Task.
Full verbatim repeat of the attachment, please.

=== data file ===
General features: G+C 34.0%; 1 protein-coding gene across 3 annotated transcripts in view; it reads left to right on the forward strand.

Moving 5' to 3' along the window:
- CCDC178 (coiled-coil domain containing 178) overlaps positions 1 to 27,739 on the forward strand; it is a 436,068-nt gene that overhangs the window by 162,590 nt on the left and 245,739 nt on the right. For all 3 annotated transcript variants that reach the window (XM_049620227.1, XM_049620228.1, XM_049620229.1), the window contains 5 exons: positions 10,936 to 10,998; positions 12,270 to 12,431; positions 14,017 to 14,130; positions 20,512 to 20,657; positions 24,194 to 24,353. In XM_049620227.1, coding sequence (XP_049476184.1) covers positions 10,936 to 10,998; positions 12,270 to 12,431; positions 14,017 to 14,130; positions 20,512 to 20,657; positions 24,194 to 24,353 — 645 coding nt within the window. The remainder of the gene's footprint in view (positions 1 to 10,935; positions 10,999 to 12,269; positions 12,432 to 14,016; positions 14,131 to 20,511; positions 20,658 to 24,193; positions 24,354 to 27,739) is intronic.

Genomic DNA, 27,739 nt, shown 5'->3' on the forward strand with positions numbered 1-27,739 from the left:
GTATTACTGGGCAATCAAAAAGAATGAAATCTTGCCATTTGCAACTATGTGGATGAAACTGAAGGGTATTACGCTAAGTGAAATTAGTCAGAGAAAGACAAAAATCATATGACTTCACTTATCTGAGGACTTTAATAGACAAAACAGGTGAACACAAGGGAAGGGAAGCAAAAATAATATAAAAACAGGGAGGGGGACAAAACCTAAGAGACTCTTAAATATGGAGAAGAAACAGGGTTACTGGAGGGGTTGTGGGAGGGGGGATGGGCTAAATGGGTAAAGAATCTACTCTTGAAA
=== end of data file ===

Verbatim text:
General features: G+C 34.0%; 1 protein-coding gene across 3 annotated transcripts in view; it reads left to right on the forward strand.

Moving 5' to 3' along the window:
- CCDC178 (coiled-coil domain containing 178) overlaps positions 1 to 27,739 on the forward strand; it is a 436,068-nt gene that overhangs the window by 162,590 nt on the left and 245,739 nt on the right. For all 3 annotated transcript variants that reach the window (XM_049620227.1, XM_049620228.1, XM_049620229.1), the window contains 5 exons: positions 10,936 to 10,998; positions 12,270 to 12,431; positions 14,017 to 14,130; positions 20,512 to 20,657; positions 24,194 to 24,353. In XM_049620227.1, coding sequence (XP_049476184.1) covers positions 10,936 to 10,998; positions 12,270 to 12,431; positions 14,017 to 14,130; positions 20,512 to 20,657; positions 24,194 to 24,353 — 645 coding nt within the window. The remainder of the gene's footprint in view (positions 1 to 10,935; positions 10,999 to 12,269; positions 12,432 to 14,016; positions 14,131 to 20,511; positions 20,658 to 24,193; positions 24,354 to 27,739) is intronic.

Genomic DNA, 27,739 nt, shown 5'->3' on the forward strand with positions numbered 1-27,739 from the left:
GTATTACTGGGCAATCAAAAAGAATGAAATCTTGCCATTTGCAACTATGTGGATGAAACTGAAGGGTATTACGCTAAGTGAAATTAGTCAGAGAAAGACAAAAATCATATGACTTCACTTATCTGAGGACTTTAATAGACAAAACAGGTGAACACAAGGGAAGGGAAGCAAAAATAATATAAAAACAGGGAGGGGGACAAAACCTAAGAGACTCTTAAATATGGAGAAGAAACAGGGTTACTGGAGGGGTTGTGGGAGGGGGGATGGGCTAAATGGGTAAAGAATCTACTCTTGAAA